5 Triggers of Bladder Leaks

bladder leaks triggersIf you suffer from bladder leaks, you know how frustrating and embarrassing it can be. You’re always anxious that you may have an accident or not be near a bathroom. This can be quite stressful and prevent you from enjoying life to the fullest.

In order to regain control of your bladder, there are some things you can do. There are common triggers that increase your risk of bladder leaks, and if you limit or avoid these triggers, you can reduce the risk.

5 Triggers of Bladder Leaks to Avoid


Alcohol: If you’re prone to bladder leaks, it’s advised you avoid or limit alcohol. Alcohol irritates the bladder and contracts and relaxes the primary muscle of the bladder wall, which triggers the release of urine.

Lack of fluid: You may think the fewer fluids you intake, the less you will have to urinate, but this isn’t true. In fact, too little urine causes what is in the bladder to become concentrated, which then irritates the bladder, leading to bladder leaks. Ensure you’re staying well hydrated, and if anything, limit fluids prior to bed to reduce the risk of nighttime urination.

Certain medications: Certain medications like alpha-blockers or anti-depressants can trigger the bladder. Do not stop medications without your doctors’ consent. If you believe your medications are to blame for your bladder leaks, speak with your doctor about other options.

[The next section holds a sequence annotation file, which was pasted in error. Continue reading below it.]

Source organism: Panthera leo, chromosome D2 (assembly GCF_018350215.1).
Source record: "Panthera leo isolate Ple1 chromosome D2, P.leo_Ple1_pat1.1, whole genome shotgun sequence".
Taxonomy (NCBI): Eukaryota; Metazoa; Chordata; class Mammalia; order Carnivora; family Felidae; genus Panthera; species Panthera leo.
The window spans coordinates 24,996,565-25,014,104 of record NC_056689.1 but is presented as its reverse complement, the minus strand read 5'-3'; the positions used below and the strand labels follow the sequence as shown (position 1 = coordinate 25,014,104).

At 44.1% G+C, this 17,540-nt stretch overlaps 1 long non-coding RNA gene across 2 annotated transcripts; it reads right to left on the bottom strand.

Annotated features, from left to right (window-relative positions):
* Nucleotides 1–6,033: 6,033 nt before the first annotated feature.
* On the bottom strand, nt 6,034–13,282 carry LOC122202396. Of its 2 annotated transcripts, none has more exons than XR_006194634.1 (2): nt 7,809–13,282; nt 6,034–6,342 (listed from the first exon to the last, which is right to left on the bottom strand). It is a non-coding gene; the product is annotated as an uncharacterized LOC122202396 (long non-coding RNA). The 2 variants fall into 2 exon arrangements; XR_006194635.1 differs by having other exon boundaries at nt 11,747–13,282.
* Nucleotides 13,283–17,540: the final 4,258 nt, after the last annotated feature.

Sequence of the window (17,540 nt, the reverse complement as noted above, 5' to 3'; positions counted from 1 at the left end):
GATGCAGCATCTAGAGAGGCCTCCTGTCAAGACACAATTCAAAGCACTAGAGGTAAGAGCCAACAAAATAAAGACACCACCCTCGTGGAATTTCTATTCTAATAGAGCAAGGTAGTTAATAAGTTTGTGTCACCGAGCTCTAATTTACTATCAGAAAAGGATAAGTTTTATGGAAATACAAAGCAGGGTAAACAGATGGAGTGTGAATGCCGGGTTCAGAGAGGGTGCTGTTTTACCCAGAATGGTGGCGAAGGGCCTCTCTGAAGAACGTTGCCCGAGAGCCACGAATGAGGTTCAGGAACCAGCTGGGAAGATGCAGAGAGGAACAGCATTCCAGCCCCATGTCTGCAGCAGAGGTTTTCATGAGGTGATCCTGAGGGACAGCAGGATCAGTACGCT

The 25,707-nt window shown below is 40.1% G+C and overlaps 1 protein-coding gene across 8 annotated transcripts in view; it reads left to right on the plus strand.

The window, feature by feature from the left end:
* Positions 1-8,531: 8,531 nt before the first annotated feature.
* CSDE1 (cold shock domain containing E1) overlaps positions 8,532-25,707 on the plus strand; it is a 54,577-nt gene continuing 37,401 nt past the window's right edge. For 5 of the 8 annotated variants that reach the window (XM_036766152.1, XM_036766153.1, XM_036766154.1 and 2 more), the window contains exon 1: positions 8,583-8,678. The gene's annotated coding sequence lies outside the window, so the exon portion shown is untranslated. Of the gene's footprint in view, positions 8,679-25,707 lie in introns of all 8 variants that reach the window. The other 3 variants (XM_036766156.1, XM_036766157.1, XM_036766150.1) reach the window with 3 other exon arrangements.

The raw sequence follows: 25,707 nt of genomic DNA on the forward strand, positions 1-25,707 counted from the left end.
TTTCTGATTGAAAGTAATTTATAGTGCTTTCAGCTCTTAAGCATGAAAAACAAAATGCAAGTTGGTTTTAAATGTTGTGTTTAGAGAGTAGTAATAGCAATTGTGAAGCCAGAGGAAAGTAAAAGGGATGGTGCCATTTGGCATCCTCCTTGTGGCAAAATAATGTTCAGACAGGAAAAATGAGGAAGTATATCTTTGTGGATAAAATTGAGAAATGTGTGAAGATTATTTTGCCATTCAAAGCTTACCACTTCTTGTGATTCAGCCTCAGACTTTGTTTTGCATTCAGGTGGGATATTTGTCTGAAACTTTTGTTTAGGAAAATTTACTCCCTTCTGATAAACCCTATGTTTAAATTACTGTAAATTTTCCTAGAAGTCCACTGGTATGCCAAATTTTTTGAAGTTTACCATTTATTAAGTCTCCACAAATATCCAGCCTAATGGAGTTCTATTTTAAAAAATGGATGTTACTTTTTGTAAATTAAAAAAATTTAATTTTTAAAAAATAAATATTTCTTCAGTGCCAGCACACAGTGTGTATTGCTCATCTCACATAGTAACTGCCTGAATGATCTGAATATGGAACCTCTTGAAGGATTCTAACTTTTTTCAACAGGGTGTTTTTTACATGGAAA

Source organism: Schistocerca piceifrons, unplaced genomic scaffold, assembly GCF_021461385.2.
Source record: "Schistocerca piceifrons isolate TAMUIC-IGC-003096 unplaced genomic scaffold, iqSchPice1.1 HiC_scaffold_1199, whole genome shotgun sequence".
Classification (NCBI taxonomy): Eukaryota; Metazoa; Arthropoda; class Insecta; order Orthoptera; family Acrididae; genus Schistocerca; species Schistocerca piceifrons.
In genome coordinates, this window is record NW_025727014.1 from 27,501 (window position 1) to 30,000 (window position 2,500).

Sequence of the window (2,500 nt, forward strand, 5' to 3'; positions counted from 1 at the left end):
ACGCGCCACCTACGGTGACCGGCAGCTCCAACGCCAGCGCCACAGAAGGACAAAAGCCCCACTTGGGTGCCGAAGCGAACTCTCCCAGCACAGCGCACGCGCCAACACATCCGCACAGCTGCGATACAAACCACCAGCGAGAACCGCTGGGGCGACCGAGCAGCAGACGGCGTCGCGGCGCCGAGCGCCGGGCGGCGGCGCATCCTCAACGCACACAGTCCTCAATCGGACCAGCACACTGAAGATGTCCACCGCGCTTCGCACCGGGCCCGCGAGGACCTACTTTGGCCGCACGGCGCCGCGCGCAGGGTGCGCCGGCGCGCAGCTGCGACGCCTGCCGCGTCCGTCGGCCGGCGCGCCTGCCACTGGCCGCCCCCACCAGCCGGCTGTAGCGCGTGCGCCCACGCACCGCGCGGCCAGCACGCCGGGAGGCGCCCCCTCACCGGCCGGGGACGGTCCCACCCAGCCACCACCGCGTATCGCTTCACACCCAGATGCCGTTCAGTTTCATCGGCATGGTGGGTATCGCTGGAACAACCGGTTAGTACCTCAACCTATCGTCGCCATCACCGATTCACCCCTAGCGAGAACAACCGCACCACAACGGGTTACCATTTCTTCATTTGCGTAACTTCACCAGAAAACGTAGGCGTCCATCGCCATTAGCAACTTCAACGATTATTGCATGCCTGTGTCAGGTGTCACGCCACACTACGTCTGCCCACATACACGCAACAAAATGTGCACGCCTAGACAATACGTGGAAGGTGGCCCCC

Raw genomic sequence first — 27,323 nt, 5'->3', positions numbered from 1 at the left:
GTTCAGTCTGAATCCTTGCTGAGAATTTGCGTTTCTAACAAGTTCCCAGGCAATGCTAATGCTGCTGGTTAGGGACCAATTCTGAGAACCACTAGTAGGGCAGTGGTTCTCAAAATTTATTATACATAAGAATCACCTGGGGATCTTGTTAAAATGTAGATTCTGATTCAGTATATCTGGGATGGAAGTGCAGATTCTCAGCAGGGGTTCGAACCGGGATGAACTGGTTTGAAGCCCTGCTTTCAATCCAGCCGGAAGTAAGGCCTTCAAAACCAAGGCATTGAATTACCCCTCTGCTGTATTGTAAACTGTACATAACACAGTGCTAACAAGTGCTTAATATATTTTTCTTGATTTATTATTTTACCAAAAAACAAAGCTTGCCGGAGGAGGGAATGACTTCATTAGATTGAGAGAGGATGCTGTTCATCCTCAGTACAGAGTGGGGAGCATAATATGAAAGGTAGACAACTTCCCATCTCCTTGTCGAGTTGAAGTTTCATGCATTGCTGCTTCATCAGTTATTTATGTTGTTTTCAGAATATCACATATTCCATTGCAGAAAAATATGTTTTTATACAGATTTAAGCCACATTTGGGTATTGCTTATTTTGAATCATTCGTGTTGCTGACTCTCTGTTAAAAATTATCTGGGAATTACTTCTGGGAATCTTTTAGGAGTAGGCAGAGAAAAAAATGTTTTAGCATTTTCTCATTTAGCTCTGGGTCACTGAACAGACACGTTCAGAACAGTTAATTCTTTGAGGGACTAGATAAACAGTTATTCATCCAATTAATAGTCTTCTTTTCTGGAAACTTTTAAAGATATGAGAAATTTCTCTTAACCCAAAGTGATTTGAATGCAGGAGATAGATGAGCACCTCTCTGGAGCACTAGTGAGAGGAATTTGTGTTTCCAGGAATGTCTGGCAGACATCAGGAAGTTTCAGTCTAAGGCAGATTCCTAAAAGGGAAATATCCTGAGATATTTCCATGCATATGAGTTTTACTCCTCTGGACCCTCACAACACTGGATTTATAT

Obesity: Being overweight can put added stress on the bladder. Studies have shown patients who undergo gastric bypass surgery experience improvements in bladder leaks. Even if you aren’t so overweight that surgery is required, consider eating better and exercising more to lose those extra pounds.


Constipation: Straining of the bowels puts added stress on the pelvic floor muscles. Furthermore, bowels which are not regularly emptied puts added pressure on the bladder itself. Find natural and safe ways to treat constipation and experience fewer bladder leaks.

Many people suffer from bladder leaks in silence even though there are plenty of treatment options available. Speak to your doctor if your bladder is controlling your life.

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Author Bio

Mohan Garikiparithi got his degree in medicine from Osmania University (University of Health Sciences). He practiced clinical medicine for over a decade before he shifted his focus to the field of health communications. During his active practice he served as the head of the Dept. of Microbiology in a diagnostic centre in India. On a three-year communications program in Germany, Mohan developed a keen interest in German Medicine (Homoeopathy), and other alternative systems of medicine. He now advocates treating different medical conditions without the use of traditional drugs. An ardent squash player, Mohan believes in the importance of fitness and wellness.



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